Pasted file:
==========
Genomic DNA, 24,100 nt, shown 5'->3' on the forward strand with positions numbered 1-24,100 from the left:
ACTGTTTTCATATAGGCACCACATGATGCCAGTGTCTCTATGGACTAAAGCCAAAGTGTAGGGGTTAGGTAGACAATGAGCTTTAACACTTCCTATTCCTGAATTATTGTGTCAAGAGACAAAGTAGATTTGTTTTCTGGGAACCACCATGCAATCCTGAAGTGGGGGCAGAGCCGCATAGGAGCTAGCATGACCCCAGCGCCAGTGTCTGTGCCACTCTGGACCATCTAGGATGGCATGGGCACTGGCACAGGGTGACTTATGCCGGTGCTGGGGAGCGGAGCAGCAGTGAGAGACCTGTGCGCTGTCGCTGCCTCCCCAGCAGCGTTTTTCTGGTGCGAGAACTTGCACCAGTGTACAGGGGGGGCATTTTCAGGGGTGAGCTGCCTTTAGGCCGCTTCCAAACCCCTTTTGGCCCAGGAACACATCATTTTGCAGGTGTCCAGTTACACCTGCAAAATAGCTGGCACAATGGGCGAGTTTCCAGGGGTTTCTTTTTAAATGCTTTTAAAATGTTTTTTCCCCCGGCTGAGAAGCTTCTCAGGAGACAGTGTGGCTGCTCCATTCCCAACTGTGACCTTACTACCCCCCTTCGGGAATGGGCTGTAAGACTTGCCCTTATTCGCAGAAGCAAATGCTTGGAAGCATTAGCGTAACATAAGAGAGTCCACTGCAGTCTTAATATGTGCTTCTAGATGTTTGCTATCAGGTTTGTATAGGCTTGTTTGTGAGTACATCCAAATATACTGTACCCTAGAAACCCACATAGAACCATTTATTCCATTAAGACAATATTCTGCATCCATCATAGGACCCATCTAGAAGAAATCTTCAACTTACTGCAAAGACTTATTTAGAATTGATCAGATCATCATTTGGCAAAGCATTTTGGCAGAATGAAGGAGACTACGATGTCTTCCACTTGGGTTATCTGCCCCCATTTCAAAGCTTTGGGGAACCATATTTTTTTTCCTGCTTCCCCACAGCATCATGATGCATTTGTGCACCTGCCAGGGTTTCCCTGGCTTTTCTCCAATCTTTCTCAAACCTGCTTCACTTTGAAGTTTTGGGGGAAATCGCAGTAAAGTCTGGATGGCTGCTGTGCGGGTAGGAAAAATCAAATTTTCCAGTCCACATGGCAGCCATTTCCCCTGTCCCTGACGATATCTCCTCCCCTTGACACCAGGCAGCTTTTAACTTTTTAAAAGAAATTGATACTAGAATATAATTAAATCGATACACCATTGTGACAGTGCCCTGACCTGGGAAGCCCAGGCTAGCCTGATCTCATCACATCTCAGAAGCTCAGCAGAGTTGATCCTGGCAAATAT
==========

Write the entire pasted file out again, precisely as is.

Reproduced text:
Genomic DNA, 24,100 nt, shown 5'->3' on the forward strand with positions numbered 1-24,100 from the left:
ACTGTTTTCATATAGGCACCACATGATGCCAGTGTCTCTATGGACTAAAGCCAAAGTGTAGGGGTTAGGTAGACAATGAGCTTTAACACTTCCTATTCCTGAATTATTGTGTCAAGAGACAAAGTAGATTTGTTTTCTGGGAACCACCATGCAATCCTGAAGTGGGGGCAGAGCCGCATAGGAGCTAGCATGACCCCAGCGCCAGTGTCTGTGCCACTCTGGACCATCTAGGATGGCATGGGCACTGGCACAGGGTGACTTATGCCGGTGCTGGGGAGCGGAGCAGCAGTGAGAGACCTGTGCGCTGTCGCTGCCTCCCCAGCAGCGTTTTTCTGGTGCGAGAACTTGCACCAGTGTACAGGGGGGGCATTTTCAGGGGTGAGCTGCCTTTAGGCCGCTTCCAAACCCCTTTTGGCCCAGGAACACATCATTTTGCAGGTGTCCAGTTACACCTGCAAAATAGCTGGCACAATGGGCGAGTTTCCAGGGGTTTCTTTTTAAATGCTTTTAAAATGTTTTTTCCCCCGGCTGAGAAGCTTCTCAGGAGACAGTGTGGCTGCTCCATTCCCAACTGTGACCTTACTACCCCCCTTCGGGAATGGGCTGTAAGACTTGCCCTTATTCGCAGAAGCAAATGCTTGGAAGCATTAGCGTAACATAAGAGAGTCCACTGCAGTCTTAATATGTGCTTCTAGATGTTTGCTATCAGGTTTGTATAGGCTTGTTTGTGAGTACATCCAAATATACTGTACCCTAGAAACCCACATAGAACCATTTATTCCATTAAGACAATATTCTGCATCCATCATAGGACCCATCTAGAAGAAATCTTCAACTTACTGCAAAGACTTATTTAGAATTGATCAGATCATCATTTGGCAAAGCATTTTGGCAGAATGAAGGAGACTACGATGTCTTCCACTTGGGTTATCTGCCCCCATTTCAAAGCTTTGGGGAACCATATTTTTTTTCCTGCTTCCCCACAGCATCATGATGCATTTGTGCACCTGCCAGGGTTTCCCTGGCTTTTCTCCAATCTTTCTCAAACCTGCTTCACTTTGAAGTTTTGGGGGAAATCGCAGTAAAGTCTGGATGGCTGCTGTGCGGGTAGGAAAAATCAAATTTTCCAGTCCACATGGCAGCCATTTCCCCTGTCCCTGACGATATCTCCTCCCCTTGACACCAGGCAGCTTTTAACTTTTTAAAAGAAATTGATACTAGAATATAATTAAATCGATACACCATTGTGACAGTGCCCTGACCTGGGAAGCCCAGGCTAGCCTGATCTCATCACATCTCAGAAGCTCAGCAGAGTTGATCCTGGCAAATAT